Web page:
some.
  • Occurrences of F abound in art and architecture
    throughout the ages.

40
The Pyramids of Giza
41
The Pyramids and F
42
The Pyramids Were Laid Out in a Golden Spiral
43
The Parthenon
44
The Parthenon II
45
The Parthenon III
46
Cathedral of Chartres
47
Cathedral of Notre Dame
48
Michelangelos David
49
Michelangelos Holy Family
50
Rafaels The Crucifixion
51
Da Vincis Mona Lisa
52
Mona Lisa II
53
Da Vincis Study of Facial Proportions
54
Da Vincis St. Jerome
55
Da Vincis The Annunciation
56
Da Vincis Study of Human Proportions The
Vitruvian Man
57
Rembrandts Self Portrait
58
Seurats Parade
59
Seurats Bathers
60
Turners Norham Castle at Sunrise
61
Mondriaans Broadway Boogie-Woogie
62
Hoppers Early Sunday Morning
63
Dalis The Sacrament of the Last Supper
64
Literally an (Almost) Golden Rectangle
65
Patterns
  • Another subject common to art and mathematics is
    patterns.
  • These usually take the form of a tiling or
    tessellation of the plane.
  • Many artists have been fascinated by tilings,
    perhaps none more than M.C. Escher.

66
Patterns Other Mathematical Objects
  • In addition to tilings, other mathematical
    connections with art include fractals, infinity
    and impossible objects.
  • Real fractals are infinitely self-similar objects
    with a fractional dimension.
  • Quasi-fractals approximate real ones.

67
Fractals
  • Some art is actually created by mathematics.
  • Fractals and related objects are infinitely
    complex pictures created by mathematical
    formulae.

68
The Koch Snowflake (real fractal)
69
The Mandelbrot Set (Quasi)
70
Blow-up 1
71
Blow-up 2
72
Blow-up 3
73
Blow-up 4
74
Blow-up 5
75
Blow-up 6
76
Blow-up 7
77
Fractals Occur in Nature (the coastline)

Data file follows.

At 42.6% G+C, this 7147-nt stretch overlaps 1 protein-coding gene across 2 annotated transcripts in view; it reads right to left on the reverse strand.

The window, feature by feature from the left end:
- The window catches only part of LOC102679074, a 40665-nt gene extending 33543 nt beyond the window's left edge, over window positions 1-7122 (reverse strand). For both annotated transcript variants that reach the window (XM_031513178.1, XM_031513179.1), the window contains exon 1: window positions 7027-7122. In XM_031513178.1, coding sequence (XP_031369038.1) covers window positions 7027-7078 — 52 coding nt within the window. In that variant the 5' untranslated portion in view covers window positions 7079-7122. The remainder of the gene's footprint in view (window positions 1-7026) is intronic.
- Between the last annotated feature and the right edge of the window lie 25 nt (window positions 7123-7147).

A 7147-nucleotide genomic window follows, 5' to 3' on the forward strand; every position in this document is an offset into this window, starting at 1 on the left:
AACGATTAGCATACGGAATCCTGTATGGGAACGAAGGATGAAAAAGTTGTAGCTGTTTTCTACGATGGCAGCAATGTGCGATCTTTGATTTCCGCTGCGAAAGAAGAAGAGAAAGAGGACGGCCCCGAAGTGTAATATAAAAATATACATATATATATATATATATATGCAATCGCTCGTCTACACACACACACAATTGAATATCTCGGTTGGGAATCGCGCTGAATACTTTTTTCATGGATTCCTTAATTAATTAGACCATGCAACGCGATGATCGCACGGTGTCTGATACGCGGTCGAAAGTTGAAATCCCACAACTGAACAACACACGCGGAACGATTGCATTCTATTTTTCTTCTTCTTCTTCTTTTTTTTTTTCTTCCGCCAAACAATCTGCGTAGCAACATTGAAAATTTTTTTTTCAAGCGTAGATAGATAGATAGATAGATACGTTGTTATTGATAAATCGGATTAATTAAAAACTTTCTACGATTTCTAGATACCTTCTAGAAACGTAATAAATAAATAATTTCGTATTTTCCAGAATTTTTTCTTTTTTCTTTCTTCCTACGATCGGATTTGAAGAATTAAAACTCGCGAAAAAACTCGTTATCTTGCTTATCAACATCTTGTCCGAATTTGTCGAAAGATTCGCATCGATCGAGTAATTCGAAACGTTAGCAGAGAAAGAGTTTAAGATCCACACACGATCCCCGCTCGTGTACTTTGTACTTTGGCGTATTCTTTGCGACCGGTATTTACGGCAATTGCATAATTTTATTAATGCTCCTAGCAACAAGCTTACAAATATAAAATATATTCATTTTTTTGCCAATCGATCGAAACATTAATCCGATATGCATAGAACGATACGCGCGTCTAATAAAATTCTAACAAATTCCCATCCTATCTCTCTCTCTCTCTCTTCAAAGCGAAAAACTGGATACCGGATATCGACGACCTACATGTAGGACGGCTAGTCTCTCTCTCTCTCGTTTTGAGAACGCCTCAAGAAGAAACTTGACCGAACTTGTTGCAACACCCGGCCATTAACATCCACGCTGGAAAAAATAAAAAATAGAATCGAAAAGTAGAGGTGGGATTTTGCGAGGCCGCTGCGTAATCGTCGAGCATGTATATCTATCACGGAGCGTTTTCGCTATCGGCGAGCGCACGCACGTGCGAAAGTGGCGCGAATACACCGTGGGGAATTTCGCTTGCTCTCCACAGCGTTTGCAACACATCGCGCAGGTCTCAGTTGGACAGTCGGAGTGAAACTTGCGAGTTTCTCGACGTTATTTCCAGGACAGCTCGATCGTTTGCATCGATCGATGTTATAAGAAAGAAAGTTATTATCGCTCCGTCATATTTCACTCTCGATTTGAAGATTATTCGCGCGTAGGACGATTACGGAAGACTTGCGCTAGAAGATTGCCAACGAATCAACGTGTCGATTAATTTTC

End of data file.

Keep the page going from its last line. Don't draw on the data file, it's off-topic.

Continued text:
78
Another Quasi-Fractal
79
Yet Another Quasi-Fractal
80
And Another Quasi-Fractal
81
Tessellations
  • There are many ways to tile the plane.
  • One can use identical tiles, each being a regular
    polygon triangles, squares and hexagons.
  • Regular tilings beget new ones by making
    identical substitutions on corresponding edges.

82
Regular Tilings
83
New Tiling From Old
84
Maurits Cornelis Escher (1898-1972)
  • Escher is nearly every mathematicians favorite
    artist.
  • Although, he himself, knew very little formal
    mathematics, he seemed fascinated by many of the
    same things which traditionally interest
    mathematicians tilings, geometry,impossible
    objects and infinity.
  • Indeed, several famous mathematicians have sought
    him out.

85
M.C. Escher
  • A visit to the Alhambra in Granada (Spain) in
    1922 made a major impression on the young Escher.
  • He found the tilings fascinating.

86
The Alhambra
87
An Escher Tiling
88
Eschers Butterflies
89
Eschers Lizards
90
Eschers Sky Water
91
M.C. Escher
  • Escher produced many, many different types of
    tilings.
  • He was also fascinated by impossible objects,
    self reference and infinity.

92
Eschers Hands
93
Eschers Circle Limit
94
Eschers Waterfall
95
Eschers Ascending Descending
96
Eschers Belvedere
97
Eschers Impossible Box
98
Penroses Impossible Triangle
99
Roger Penrose
  • Roger Penrose is a mathematical physicist at
    Oxford University.
  • His interests are many and they include cosmology
    (he is an expert on black holes), mathematics and
    the nature of comprehension.
  • He is the author of The Emperors New Mind.

100
Penrose Tiles
  • In 1974, Penrose solved a difficult outstanding
    problem in mathematics that had to do with
    producing tilings of the plane that had 5-fold
    symmetry and were non-periodic.
  • There are two roughly equivalent forms the kite
    and dart model and the dual rhombus model.

101
Dual Rhombus Model
102
Kite and Dart Model
103
Kites Darts II
104
Kites Darts III
105
Kite Dart Tilings
106
Rhombus Tiling
107
Rhombus Tiling II
108
Rhombus Tiling III
109
Penrose Tilings
  • There are infinitely many ways to tile the plane
    with kites and darts.
  • None of these are periodic.
  • Every finite region in any kite-dart tiling sits
    somewhere inside every other infinite tiling.
  • In every kite-dart tiling of the plane, the ratio
    of kites to darts is F.

110
Luca Pacioli (1445-1514)
  • Pacioli was a Franciscan monk and a
    mathematician.
  • He published De Divina Proportione in which he
    called F the Divine Proportion.
  • Pacioli Without mathematics, there is no art.

111
Jacopo de Barbaris Pacioli
112
In Conclusion
  • Although one might argue that Pacioli somewhat
    overstated his case when he said that without
    mathematics, there is no art, it should,
    nevertheless, be quite clear that art and
    mathematics are intimately intertwined.